Love is Bolder Than Death: Naranjo Returns to his Roots with Lo-Fi Melodrama
All’s fair in guerilla love and warfare, at least from the male’s perspective in Mexican director Gerardo Naranjo’s first narrative film in nine years, Kokoloko. In essence, the film is a scrappy, roughhewn return to the filmmaker’s roots, recalling the indie formulations of both Drama/mex (2006) and I’m Gonna Explode (2008). Naranjo’s last feature, his 2011 breakout Miss Bala, was a festival circuit darling which then found him attached to a variety of high-profile Hollywood products (including, at one point, a remake of Death Wish, which eventually became the property of Eli Roth).
With his low-budget English language debut Viena and the Fantomes still awaiting a premiere in some fashion, his greatest critical success even received a lackluster American remake in 2019 via Catherine Hardwicke. His latest, a blood-soaked sexcapade on the Oaxacan Coast (shot back in 2016), is a reminder of his formidable visual and narrative stylings, arriving like a sun-dappled nightmare from an old cinema scrapbook languishing in some lost and found bin.
Marisol (Alejandra Herrera) is a waifish young woman stuck between a rock and a hard place in her small, seaside town. A full-fledged sexual affair with the much older Mundo (Noe Hernandez) has sparked the ire of her jealous cousin Mauro (Eduardo Mendizabal), who views Marisol as his property. Both men are either involved with or desire to join a group of local guerillas, which eventually finds Mundo forced to migrate to California due to some off-screen dilemmas. Mauro uses this as an opportunity to sour their relationship by sowing seeds of doubt about Mundo. But his attempts to keep them apart, which includes, on more than one occasion, literal abduction, makes their eventual, secretive reunion even more intense, leading to a violent showdown between the men who desire to maintain control of her.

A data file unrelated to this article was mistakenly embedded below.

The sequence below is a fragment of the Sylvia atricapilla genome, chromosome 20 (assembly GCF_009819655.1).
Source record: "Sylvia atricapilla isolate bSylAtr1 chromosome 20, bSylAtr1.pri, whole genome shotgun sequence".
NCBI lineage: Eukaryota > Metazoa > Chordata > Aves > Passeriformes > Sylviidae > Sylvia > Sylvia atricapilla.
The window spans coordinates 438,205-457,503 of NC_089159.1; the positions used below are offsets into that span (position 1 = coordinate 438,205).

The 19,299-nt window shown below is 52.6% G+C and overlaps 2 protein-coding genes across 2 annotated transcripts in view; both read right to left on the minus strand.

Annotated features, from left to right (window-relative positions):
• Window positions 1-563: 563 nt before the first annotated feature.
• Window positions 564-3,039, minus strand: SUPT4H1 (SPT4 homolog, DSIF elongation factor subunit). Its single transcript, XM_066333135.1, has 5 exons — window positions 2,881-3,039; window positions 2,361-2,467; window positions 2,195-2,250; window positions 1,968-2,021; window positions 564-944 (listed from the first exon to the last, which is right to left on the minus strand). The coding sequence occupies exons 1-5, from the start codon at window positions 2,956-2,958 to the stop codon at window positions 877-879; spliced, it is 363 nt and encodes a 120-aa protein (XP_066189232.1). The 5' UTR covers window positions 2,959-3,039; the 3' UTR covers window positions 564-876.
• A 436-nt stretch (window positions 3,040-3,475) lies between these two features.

The narrative underpinnings of Kokoloko play like a classic Greek tragedy, the star-crossed lovers Marisol and Mundo engaged in a perilous, pock-marked romance which suggests something Argentinean filmmaker Matias Pineiro might have staged with Romeo and Juliet in his revolving door of modernized, metatextual Shakespearean revamps. Shot on super 16mm, the look and feel of the film is like that of a time capsule home movie, its continual display of modern technology, such as the heavy use of text-message conversations between its secretive lovers, often zoomed into in extreme close-up, feeling like sacrilegious anachronisms in the pronounced visual landscape (included in this is one of Marisol’s stretched out t-shirts featuring Britney Spears, a representation of a foreign, far-off world she perhaps yearns to be part of).
Naranjo reunites with two members of his Miss Bala cast, the villainous Noe Hernandez and the handsome but sinister Eduardo Mendizabal, the former reshaped as a manipulative lover and the latter an incest-prone, overpowering and oft-violent cousin of their shared love object. Alejandra Herrera, who played a minor role in Cuaron’s Roma (2018), gets a chance to shine as the androgynous lead attempting to exact agency through her connection with Mundo, their sexual connection on crackling, lascivious display.
The frequent nudity of Herrera and Hernandez is often startling but never exploitative (of note considering Hernandez could be considered the Mexican Harvey Keitel). We’re used to seeing Noe Hernandez as a grizzled character actor, but here he exudes an almost boyish charm as Mundo in a role which plays like the opposite of his carnal demon in 2016’s We Are the Flesh. From unsimulated sex to dragging bodies behind trucks, to a bloody machete fight, Kokoloko perhaps best justifies its nonsensical, sing-songy title in its final throes—even in a topsy-turvy world on a wire, life goes on.
This was a 2020 Tribeca Film Festival International Narrative Competition selection – reviewed via the press and industry Tribeca Film Festival Industry Extranet Resource Hub.